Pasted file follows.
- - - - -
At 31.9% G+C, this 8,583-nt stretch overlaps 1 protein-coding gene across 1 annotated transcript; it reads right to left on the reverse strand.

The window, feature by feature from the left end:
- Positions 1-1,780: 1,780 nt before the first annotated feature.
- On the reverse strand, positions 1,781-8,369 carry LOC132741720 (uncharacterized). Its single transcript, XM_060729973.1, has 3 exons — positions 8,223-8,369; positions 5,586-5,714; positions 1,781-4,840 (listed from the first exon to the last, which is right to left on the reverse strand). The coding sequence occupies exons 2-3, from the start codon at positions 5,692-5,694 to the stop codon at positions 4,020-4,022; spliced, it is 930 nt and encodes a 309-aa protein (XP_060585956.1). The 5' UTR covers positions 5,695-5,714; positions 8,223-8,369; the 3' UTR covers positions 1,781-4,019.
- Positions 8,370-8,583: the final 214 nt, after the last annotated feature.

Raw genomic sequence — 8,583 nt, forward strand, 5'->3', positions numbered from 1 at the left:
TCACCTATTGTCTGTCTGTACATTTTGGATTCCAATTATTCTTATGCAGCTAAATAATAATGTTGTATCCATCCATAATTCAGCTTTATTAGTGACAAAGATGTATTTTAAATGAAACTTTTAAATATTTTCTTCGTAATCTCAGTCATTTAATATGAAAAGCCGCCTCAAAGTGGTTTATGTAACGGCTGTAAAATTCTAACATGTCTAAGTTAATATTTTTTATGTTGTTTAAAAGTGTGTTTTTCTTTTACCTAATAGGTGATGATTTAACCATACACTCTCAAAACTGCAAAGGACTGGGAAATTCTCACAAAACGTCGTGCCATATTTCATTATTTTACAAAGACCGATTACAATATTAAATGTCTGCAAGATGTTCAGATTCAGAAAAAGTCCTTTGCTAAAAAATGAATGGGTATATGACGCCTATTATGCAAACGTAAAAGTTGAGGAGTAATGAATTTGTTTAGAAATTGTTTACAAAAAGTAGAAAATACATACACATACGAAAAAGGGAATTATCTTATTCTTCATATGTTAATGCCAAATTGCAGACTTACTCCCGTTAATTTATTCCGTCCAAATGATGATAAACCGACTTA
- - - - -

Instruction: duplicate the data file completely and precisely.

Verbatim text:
At 31.9% G+C, this 8,583-nt stretch overlaps 1 protein-coding gene across 1 annotated transcript; it reads right to left on the reverse strand.

The window, feature by feature from the left end:
- Positions 1-1,780: 1,780 nt before the first annotated feature.
- On the reverse strand, positions 1,781-8,369 carry LOC132741720 (uncharacterized). Its single transcript, XM_060729973.1, has 3 exons — positions 8,223-8,369; positions 5,586-5,714; positions 1,781-4,840 (listed from the first exon to the last, which is right to left on the reverse strand). The coding sequence occupies exons 2-3, from the start codon at positions 5,692-5,694 to the stop codon at positions 4,020-4,022; spliced, it is 930 nt and encodes a 309-aa protein (XP_060585956.1). The 5' UTR covers positions 5,695-5,714; positions 8,223-8,369; the 3' UTR covers positions 1,781-4,019.
- Positions 8,370-8,583: the final 214 nt, after the last annotated feature.

Raw genomic sequence — 8,583 nt, forward strand, 5'->3', positions numbered from 1 at the left:
TCACCTATTGTCTGTCTGTACATTTTGGATTCCAATTATTCTTATGCAGCTAAATAATAATGTTGTATCCATCCATAATTCAGCTTTATTAGTGACAAAGATGTATTTTAAATGAAACTTTTAAATATTTTCTTCGTAATCTCAGTCATTTAATATGAAAAGCCGCCTCAAAGTGGTTTATGTAACGGCTGTAAAATTCTAACATGTCTAAGTTAATATTTTTTATGTTGTTTAAAAGTGTGTTTTTCTTTTACCTAATAGGTGATGATTTAACCATACACTCTCAAAACTGCAAAGGACTGGGAAATTCTCACAAAACGTCGTGCCATATTTCATTATTTTACAAAGACCGATTACAATATTAAATGTCTGCAAGATGTTCAGATTCAGAAAAAGTCCTTTGCTAAAAAATGAATGGGTATATGACGCCTATTATGCAAACGTAAAAGTTGAGGAGTAATGAATTTGTTTAGAAATTGTTTACAAAAAGTAGAAAATACATACACATACGAAAAAGGGAATTATCTTATTCTTCATATGTTAATGCCAAATTGCAGACTTACTCCCGTTAATTTATTCCGTCCAAATGATGATAAACCGACTTA